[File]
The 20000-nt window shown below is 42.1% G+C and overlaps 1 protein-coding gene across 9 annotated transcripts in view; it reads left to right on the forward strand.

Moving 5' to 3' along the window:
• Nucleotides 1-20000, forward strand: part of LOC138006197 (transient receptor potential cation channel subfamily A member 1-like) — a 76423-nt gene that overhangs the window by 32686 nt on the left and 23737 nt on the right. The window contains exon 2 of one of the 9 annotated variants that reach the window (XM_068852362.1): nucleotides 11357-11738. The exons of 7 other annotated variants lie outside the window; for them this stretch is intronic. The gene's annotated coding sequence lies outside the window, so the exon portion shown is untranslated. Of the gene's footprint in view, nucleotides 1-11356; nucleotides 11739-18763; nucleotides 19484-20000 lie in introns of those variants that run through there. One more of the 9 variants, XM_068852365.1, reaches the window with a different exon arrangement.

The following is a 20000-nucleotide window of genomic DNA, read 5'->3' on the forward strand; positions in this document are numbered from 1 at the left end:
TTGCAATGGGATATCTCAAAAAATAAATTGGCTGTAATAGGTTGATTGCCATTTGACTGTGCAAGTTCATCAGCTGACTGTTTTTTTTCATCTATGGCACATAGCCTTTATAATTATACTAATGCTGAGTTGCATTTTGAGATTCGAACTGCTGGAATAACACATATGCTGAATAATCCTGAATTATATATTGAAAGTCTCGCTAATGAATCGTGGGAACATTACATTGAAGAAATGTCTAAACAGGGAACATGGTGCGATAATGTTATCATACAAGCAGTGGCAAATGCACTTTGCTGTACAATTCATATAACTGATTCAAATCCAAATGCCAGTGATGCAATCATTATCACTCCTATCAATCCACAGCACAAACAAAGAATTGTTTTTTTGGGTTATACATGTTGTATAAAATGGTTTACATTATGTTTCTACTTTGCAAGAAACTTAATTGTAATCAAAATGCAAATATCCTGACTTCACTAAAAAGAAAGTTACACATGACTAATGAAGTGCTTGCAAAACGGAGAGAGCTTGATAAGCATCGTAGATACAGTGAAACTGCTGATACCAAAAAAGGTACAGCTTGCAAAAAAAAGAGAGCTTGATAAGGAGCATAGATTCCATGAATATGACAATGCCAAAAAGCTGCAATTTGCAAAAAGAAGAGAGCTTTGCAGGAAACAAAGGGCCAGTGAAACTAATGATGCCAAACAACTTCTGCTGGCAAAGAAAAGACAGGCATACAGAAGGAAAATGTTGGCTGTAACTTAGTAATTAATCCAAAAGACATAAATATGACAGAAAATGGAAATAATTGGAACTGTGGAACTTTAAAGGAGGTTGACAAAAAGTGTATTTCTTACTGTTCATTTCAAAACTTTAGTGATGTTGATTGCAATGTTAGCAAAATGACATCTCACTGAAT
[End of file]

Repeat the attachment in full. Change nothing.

The 20000-nt window shown below is 42.1% G+C and overlaps 1 protein-coding gene across 9 annotated transcripts in view; it reads left to right on the forward strand.

Moving 5' to 3' along the window:
• Nucleotides 1-20000, forward strand: part of LOC138006197 (transient receptor potential cation channel subfamily A member 1-like) — a 76423-nt gene that overhangs the window by 32686 nt on the left and 23737 nt on the right. The window contains exon 2 of one of the 9 annotated variants that reach the window (XM_068852362.1): nucleotides 11357-11738. The exons of 7 other annotated variants lie outside the window; for them this stretch is intronic. The gene's annotated coding sequence lies outside the window, so the exon portion shown is untranslated. Of the gene's footprint in view, nucleotides 1-11356; nucleotides 11739-18763; nucleotides 19484-20000 lie in introns of those variants that run through there. One more of the 9 variants, XM_068852365.1, reaches the window with a different exon arrangement.

The following is a 20000-nucleotide window of genomic DNA, read 5'->3' on the forward strand; positions in this document are numbered from 1 at the left end:
TTGCAATGGGATATCTCAAAAAATAAATTGGCTGTAATAGGTTGATTGCCATTTGACTGTGCAAGTTCATCAGCTGACTGTTTTTTTTCATCTATGGCACATAGCCTTTATAATTATACTAATGCTGAGTTGCATTTTGAGATTCGAACTGCTGGAATAACACATATGCTGAATAATCCTGAATTATATATTGAAAGTCTCGCTAATGAATCGTGGGAACATTACATTGAAGAAATGTCTAAACAGGGAACATGGTGCGATAATGTTATCATACAAGCAGTGGCAAATGCACTTTGCTGTACAATTCATATAACTGATTCAAATCCAAATGCCAGTGATGCAATCATTATCACTCCTATCAATCCACAGCACAAACAAAGAATTGTTTTTTTGGGTTATACATGTTGTATAAAATGGTTTACATTATGTTTCTACTTTGCAAGAAACTTAATTGTAATCAAAATGCAAATATCCTGACTTCACTAAAAAGAAAGTTACACATGACTAATGAAGTGCTTGCAAAACGGAGAGAGCTTGATAAGCATCGTAGATACAGTGAAACTGCTGATACCAAAAAAGGTACAGCTTGCAAAAAAAAGAGAGCTTGATAAGGAGCATAGATTCCATGAATATGACAATGCCAAAAAGCTGCAATTTGCAAAAAGAAGAGAGCTTTGCAGGAAACAAAGGGCCAGTGAAACTAATGATGCCAAACAACTTCTGCTGGCAAAGAAAAGACAGGCATACAGAAGGAAAATGTTGGCTGTAACTTAGTAATTAATCCAAAAGACATAAATATGACAGAAAATGGAAATAATTGGAACTGTGGAACTTTAAAGGAGGTTGACAAAAAGTGTATTTCTTACTGTTCATTTCAAAACTTTAGTGATGTTGATTGCAATGTTAGCAAAATGACATCTCACTGAAT